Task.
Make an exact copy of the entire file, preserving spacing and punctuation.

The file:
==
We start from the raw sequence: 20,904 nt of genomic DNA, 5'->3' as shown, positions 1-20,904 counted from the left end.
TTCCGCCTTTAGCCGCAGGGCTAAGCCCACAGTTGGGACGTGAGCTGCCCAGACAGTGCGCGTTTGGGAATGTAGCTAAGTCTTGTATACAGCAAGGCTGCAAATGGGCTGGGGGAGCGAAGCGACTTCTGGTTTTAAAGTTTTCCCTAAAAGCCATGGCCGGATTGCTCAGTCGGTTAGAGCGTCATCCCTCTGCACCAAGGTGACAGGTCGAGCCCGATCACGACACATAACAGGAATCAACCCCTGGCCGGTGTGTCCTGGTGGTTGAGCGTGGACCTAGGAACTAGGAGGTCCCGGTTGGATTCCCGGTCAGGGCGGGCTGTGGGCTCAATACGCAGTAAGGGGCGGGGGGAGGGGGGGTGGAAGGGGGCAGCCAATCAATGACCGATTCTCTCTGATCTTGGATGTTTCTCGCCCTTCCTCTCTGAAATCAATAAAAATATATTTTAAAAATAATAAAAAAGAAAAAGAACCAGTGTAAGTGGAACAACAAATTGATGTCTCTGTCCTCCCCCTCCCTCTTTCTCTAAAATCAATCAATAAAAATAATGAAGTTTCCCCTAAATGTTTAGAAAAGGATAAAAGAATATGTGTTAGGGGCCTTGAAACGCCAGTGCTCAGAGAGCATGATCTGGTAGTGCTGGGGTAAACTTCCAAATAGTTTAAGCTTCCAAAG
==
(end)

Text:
We start from the raw sequence: 20,904 nt of genomic DNA, 5'->3' as shown, positions 1-20,904 counted from the left end.
TTCCGCCTTTAGCCGCAGGGCTAAGCCCACAGTTGGGACGTGAGCTGCCCAGACAGTGCGCGTTTGGGAATGTAGCTAAGTCTTGTATACAGCAAGGCTGCAAATGGGCTGGGGGAGCGAAGCGACTTCTGGTTTTAAAGTTTTCCCTAAAAGCCATGGCCGGATTGCTCAGTCGGTTAGAGCGTCATCCCTCTGCACCAAGGTGACAGGTCGAGCCCGATCACGACACATAACAGGAATCAACCCCTGGCCGGTGTGTCCTGGTGGTTGAGCGTGGACCTAGGAACTAGGAGGTCCCGGTTGGATTCCCGGTCAGGGCGGGCTGTGGGCTCAATACGCAGTAAGGGGCGGGGGGAGGGGGGGTGGAAGGGGGCAGCCAATCAATGACCGATTCTCTCTGATCTTGGATGTTTCTCGCCCTTCCTCTCTGAAATCAATAAAAATATATTTTAAAAATAATAAAAAAGAAAAAGAACCAGTGTAAGTGGAACAACAAATTGATGTCTCTGTCCTCCCCCTCCCTCTTTCTCTAAAATCAATCAATAAAAATAATGAAGTTTCCCCTAAATGTTTAGAAAAGGATAAAAGAATATGTGTTAGGGGCCTTGAAACGCCAGTGCTCAGAGAGCATGATCTGGTAGTGCTGGGGTAAACTTCCAAATAGTTTAAGCTTCCAAAG